Article1 March 2019Reading time about 5 minutes

Stress, money and the negative feedback loop

One in five millennials suffers from mental health problems as a result of problematic debt. But stressing about money only adds to the problem

In this article

Buy now, worry later

People spend money they don’t have on things they really don’t need. Whether it's to keep up with the latest technologies or a fear of not belonging, the temptation is to buy now, worry later.

But impulsive spending leads to financial problems, which in turn leads to rising stress levels. Indeed, financial worries are among the most important causes of stress. What's worse, this cycle of stress and poor decision-making can create a negative feedback loop.

Stress can be a good thing...

Let’s first start by identifying what stress is. The feeling of stress arises when there is a gap between what you have to do and what you can do. For example, having difficulties paying your monthly rent, or more generally ‘to make ends meet’, most likely makes you feel stressed. Other major sources of stress include high workload, major life events or even your social environment.

It is a misconception that stress is always negative. A little bit of stress can actually be very useful and increase motivation and performance. The surge of adrenaline through your body prepares to 'flight-or-fight', leading to increased levels of attention and focus. This acute form of stress can be recognised by an increase in heart rate, sweaty hands and other physical characteristics.

Recent research has shown that this type of short-term stress enhances the likelihood of choosing or doing things that were previously rewarding. At the same time, it impairs the ability to avoid situations in which we previously experienced negative outcomes. In other words, we are more likely to take risks and to disregard information that would advise us to act differently. Buying the newest smartphone without taking into account the chances of ending up in the red at the end of the month, is exactly what stress can do. Taking risk can be beneficial, and some people, like traders in financial markets, even have to. But seeking risk can be addictive - think of the adrenaline junkies who thrive on taking financial bets over and over again. What’s interesting here, is that the effect of this short-time stress on risk-taking is found to be much more pronounced for men than for women.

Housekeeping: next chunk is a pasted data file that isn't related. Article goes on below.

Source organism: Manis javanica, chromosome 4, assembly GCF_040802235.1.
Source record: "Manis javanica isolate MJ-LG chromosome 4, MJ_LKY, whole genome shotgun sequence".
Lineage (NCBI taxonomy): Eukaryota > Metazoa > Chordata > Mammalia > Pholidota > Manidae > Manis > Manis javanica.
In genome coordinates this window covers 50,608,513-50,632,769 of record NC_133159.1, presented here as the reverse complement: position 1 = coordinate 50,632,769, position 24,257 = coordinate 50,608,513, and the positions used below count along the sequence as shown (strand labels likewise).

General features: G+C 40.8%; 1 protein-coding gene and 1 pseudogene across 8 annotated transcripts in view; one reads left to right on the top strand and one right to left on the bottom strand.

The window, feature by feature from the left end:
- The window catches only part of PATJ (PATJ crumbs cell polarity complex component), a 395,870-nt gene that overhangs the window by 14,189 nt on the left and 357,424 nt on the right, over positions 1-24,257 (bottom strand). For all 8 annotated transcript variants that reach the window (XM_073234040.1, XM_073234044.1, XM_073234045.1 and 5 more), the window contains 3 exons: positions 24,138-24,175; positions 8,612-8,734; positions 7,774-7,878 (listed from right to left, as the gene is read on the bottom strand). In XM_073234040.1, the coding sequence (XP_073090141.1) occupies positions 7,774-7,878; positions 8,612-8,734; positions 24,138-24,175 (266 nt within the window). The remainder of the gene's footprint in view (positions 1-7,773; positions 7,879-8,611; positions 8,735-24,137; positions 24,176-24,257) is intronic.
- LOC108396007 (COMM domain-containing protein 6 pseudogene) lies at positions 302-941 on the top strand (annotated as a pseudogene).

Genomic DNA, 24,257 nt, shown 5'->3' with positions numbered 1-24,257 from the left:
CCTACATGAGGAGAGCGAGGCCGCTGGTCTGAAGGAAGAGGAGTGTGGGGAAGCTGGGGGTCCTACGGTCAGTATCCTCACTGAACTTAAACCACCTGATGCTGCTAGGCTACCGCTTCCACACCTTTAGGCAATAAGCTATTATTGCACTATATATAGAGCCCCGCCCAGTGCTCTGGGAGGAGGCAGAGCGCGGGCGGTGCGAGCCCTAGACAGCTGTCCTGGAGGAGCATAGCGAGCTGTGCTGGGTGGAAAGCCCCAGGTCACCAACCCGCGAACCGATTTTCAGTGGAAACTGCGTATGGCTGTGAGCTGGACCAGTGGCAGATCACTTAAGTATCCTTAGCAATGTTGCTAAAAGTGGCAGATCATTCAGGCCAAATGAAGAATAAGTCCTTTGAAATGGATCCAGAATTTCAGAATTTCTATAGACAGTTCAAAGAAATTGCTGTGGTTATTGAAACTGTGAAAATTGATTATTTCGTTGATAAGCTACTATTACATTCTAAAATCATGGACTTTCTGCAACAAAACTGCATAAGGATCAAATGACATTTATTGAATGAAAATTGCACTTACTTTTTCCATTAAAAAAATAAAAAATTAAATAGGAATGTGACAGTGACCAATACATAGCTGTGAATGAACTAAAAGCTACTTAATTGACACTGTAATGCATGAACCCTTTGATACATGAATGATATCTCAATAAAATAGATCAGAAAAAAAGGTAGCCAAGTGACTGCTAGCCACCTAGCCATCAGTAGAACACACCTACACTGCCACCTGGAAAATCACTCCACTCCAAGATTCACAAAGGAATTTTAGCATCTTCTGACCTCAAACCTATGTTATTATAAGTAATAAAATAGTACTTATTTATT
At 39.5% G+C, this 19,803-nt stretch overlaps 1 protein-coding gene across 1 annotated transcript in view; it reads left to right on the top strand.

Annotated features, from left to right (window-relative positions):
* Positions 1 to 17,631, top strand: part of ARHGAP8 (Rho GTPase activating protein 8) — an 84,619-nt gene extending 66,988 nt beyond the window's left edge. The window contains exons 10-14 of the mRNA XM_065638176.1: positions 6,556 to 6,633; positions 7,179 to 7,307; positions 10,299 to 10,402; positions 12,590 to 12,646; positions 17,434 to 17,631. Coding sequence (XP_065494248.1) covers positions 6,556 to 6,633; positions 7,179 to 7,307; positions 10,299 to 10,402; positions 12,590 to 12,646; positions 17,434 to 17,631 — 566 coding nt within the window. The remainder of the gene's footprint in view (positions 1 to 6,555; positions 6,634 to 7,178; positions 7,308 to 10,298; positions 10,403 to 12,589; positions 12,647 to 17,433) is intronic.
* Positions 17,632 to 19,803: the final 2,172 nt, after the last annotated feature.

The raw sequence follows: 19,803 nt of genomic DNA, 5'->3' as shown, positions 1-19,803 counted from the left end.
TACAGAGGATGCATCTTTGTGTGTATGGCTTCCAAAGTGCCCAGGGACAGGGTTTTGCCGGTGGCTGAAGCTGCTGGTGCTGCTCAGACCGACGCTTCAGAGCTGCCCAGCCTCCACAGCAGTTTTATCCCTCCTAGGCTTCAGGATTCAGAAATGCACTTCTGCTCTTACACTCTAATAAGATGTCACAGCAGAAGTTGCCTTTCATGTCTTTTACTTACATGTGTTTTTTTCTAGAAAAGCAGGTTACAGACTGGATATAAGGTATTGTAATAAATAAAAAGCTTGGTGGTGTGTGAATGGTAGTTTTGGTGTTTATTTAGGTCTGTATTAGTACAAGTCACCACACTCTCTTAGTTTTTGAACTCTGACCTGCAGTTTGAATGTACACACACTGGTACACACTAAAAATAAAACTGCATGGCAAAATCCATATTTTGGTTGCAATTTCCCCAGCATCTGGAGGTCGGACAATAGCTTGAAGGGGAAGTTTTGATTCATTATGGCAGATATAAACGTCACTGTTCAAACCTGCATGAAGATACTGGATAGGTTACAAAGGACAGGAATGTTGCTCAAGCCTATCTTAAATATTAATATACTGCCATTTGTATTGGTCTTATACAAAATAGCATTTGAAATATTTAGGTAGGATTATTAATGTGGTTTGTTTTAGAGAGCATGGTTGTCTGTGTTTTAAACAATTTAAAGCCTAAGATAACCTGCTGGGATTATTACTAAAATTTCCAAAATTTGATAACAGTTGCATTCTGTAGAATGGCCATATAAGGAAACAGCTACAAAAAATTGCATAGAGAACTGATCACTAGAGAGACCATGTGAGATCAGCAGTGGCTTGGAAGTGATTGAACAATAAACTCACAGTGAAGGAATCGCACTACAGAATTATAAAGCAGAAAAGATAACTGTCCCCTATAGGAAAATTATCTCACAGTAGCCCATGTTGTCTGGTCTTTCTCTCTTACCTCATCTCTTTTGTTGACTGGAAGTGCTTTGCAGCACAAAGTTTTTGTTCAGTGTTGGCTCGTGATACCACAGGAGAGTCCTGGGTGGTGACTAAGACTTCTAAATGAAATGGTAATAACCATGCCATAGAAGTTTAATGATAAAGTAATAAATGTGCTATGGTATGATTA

But only if it's temporary

But what happens when temporary stress develops into constant stress? In case stress persists for a longer period of time, it is not adrenaline but increased levels of the hormone cortisol that run through our body. This type is also called chronic stress, and coping causes extreme fatigue and sometimes even depression and anxiety. In contrast to people experiencing short-term stress, chronically stressed people are more sensitive to negative experiences, and are more easily afraid of the potential consequences of their behaviour. This fear, even if there is no risk at all, could lead to the belief that one is unable to control or influence the situation, a mental state also called 'learned helplessness'. These people develop a certain insensitivity to changes in their financial situation, not realising that doing nothing could even worsen the situation.

Important to mention is the difficulty of measuring chronic stress, especially in experimental settings. That is probably why there is also a stream of research arguing that both short-term stress and chronic stress lead to increased risk-taking. Interestingly, these studies show that the effect of chronic stress as opposed to acute stress, is more pronounced for women than for men.

Even though research points in several directions and substantial variance exists between individuals, it seems that feeling stressed does not positively contribute to getting your finances in order. Do we observe a vicious cycle here? If impulsive spending leads to financial worries and stress, and these in turn motivate us to take unnecessary risks or do nothing at all, chances are high that the problem reinforces itself.

So what do we do? First of all, the financial sector needs to acknowledge that mental health problems such as stress affect financial decision-making. But most importantly, there is an urgent need to find out how we could break through this vicious cycle. Perhaps financial institutions could provide targeted interventions for people at risk of financial problems, or better yet, use technology to prevent impulsive spending in the first place.